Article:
This past weekend I read the abridged version of Ericsson’s Fixed Wireless Handbook, a 40-page brochure for the Fixed Wireless Access (FWA) opportunity. No Ericsson products are mentioned so the purpose is purely client education. I want FWA to work this time, really I do.
The 40-page handbook is the linear extract from a much longer “interactive” webpage that allows a reader to get a quick overview and then explore in more depth. A recent Ericsson ‘quarterly review’ webinar talked about FWA and mentioned that the Handbook was an extract from a much larger document, but I could not find the latter on the website.
The Handbook does a good job of making the high-level case for FWA, based on wireless’s ability to provide decent broadband service without the need to lay fiber (or have existing copper) on the last 100 meters and without the need for complicated indoor wiring. The recommended outdoor solution would need a truck roll (needs line-of-sight to the cell) but that would presumably be far cheaper than laying FTTH.
Three broad segments are described:
The ‘Connect the Unconnected’ is the segment I am most interested in although ‘Build with Precision’ is also relevant to the Emerging Markets challenge: extending broadband beyond smartphone connectivity and into neighborhoods that do not have the purchasing power to justify fiber and may not even have decent copper.
There is not enough detail in the 40-page document to build a business case and the numbers will depend on individual circumstances, however, I can recommend the handbook for ‘executive reading’ on the opportunity.
And to repeat, no Ericsson products are mentioned so it is vendor agnostic. It is a good ‘story’.
Unfortunately, I have history with FWA and none of it pretty.
I lost a ton of money in the late 1990’s on Bell Canada International options when the Brazilian regulator refused to follow the Indian regulator’s lead and allow FWA licenses to be upgraded to full mobility. Turns out that there was never a business case for FWA at that time. Companies just said they wanted to do FWA to get the spectrum and then hoped to offer full mobility on cheaply acquired spectrum. The plan worked perfectly in India. Not so much in other countries.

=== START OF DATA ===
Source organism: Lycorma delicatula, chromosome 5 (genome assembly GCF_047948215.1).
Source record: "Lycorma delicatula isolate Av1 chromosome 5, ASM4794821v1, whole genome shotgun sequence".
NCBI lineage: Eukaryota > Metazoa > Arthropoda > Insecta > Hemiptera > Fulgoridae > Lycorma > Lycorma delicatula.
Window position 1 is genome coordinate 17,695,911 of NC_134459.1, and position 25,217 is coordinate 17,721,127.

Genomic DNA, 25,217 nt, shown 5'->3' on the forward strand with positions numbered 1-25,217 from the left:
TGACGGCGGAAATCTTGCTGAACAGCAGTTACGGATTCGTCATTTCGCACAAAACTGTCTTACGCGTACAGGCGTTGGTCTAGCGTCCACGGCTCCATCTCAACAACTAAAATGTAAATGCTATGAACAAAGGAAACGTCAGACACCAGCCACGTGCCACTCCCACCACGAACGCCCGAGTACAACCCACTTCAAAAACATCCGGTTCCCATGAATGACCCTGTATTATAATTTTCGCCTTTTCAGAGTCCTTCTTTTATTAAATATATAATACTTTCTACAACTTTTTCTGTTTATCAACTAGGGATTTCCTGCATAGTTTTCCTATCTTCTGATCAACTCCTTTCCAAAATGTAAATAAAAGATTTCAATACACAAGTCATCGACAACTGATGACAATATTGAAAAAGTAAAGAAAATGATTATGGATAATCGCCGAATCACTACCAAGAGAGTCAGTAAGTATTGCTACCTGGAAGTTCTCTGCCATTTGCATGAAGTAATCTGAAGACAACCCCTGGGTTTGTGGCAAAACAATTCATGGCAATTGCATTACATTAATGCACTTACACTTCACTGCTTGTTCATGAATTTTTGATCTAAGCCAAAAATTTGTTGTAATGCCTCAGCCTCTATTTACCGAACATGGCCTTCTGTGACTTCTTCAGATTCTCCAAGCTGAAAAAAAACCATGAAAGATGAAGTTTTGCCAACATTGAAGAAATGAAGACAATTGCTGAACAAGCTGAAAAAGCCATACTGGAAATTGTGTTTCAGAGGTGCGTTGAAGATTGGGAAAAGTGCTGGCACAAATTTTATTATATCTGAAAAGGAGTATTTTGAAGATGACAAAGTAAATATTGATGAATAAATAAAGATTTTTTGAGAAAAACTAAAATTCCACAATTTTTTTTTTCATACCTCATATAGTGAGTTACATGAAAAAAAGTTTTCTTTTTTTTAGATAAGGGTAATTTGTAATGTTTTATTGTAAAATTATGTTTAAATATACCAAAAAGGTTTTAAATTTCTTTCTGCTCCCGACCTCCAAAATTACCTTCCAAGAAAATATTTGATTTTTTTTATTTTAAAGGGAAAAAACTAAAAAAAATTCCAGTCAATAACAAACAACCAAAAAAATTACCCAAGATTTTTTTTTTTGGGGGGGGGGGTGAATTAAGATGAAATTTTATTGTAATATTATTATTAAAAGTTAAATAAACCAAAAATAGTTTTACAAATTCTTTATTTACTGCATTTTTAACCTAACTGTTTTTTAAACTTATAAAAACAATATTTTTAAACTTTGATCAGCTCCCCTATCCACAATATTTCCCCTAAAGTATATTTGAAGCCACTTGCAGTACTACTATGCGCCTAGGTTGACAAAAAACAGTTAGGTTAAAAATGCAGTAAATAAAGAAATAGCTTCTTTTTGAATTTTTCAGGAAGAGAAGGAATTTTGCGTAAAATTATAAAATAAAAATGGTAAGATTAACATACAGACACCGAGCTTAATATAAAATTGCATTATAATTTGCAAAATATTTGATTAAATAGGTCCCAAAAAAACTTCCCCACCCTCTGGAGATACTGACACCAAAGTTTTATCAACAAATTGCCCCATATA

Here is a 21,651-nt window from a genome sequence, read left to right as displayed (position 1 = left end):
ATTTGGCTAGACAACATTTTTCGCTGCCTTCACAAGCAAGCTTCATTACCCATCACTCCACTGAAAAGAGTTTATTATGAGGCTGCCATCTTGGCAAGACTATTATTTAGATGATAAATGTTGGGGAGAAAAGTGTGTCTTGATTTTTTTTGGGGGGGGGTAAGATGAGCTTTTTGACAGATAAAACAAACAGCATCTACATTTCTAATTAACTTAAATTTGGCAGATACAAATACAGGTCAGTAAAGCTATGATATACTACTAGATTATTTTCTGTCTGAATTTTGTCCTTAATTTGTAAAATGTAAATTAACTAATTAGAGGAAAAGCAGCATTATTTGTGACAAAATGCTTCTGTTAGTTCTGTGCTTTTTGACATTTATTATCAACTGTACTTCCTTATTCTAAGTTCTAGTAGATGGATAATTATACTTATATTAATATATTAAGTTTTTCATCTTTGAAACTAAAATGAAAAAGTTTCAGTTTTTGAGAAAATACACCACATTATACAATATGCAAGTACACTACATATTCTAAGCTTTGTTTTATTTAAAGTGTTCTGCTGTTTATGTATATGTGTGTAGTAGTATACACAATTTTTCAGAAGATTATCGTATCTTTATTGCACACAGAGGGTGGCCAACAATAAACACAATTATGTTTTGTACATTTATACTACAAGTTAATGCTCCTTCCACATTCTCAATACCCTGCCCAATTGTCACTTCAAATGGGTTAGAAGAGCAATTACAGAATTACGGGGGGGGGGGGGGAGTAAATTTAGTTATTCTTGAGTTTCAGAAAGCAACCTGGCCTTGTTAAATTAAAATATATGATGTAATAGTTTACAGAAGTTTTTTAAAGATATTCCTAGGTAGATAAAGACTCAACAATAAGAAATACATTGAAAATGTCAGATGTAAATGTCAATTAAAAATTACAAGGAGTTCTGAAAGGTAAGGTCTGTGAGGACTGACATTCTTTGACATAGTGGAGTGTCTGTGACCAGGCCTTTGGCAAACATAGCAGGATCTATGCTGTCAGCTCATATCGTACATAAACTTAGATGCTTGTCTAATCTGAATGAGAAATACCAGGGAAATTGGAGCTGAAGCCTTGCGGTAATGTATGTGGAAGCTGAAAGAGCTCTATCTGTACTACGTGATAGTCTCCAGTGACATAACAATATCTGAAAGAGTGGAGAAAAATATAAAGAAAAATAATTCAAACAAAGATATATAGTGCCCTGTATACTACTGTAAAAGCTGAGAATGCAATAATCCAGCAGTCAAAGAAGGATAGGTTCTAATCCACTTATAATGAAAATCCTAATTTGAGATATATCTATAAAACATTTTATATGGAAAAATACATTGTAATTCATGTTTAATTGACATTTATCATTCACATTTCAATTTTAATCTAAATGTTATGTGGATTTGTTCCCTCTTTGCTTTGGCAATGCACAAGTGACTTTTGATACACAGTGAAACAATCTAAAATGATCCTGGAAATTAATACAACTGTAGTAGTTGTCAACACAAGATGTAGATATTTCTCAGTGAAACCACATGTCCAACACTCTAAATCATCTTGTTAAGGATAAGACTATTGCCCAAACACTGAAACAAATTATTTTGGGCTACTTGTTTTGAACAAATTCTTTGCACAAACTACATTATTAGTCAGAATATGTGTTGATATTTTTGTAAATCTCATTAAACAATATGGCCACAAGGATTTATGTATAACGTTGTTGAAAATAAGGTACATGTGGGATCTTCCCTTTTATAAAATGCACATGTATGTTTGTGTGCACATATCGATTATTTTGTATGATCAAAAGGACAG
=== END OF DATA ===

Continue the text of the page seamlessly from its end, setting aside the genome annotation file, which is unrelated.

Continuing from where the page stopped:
Fast forward a fewyears and I am starting out as a consultant. My client was an enterprise-oriented carrier who wanted to get into SME and household Internet. I did a lot of work to try and convince them to use WiMax, a 4G technology when 3G had not yet deployed in the region. However, they were suspicious of WiMax’s sustainability, especially when a certain Swedish company was doing its best to cast FUD (fear, uncertainty and doubt) over its viability. Mi client shelved the project.
Then I spent a number of brain cycles and some Excel and PowerPoint time looking at how to bring the Internet to a number of upscale gated communities that had started up on the outskirts of Bogotá. Despite high purchasing power, these households were well beyond the reach of DSL or Cable Modem. We were going to use microwave backhaul and either WiMax or Super WiFi for distribution. The project failed to attract investor interest, mostly because of fears that the existing operators would simply decide to build fiber after we had demonstrated the demand.
Most recently, a few years ago I did a series of speaking engagements for another vendor and one of my ‘Brave New World!’ messages was on the benefits of LTE-A for FW Broadband. There have been no implementations by major operators in the region in the intervening years.
Someday I may get this right.
Ericsson certainly thinks there is no time like the present.
So based on the handbook what has changed from 20 years ago?
Apart from two decades of Moore’s Law improving the economics on the hardware rather dramatically, the biggest change is much higher data rates.
To be fair to myself, in my last series of FWA ‘sales’ presentation, I was saying that carrier aggregation would be the key to getting higher data rates, to making customer experience over wireless comparable to that achieved by cable modem or DSL. One reason we have seen no extensive FWA broadband implementations is probably because, until now, there have been limited deployments of LTE-A.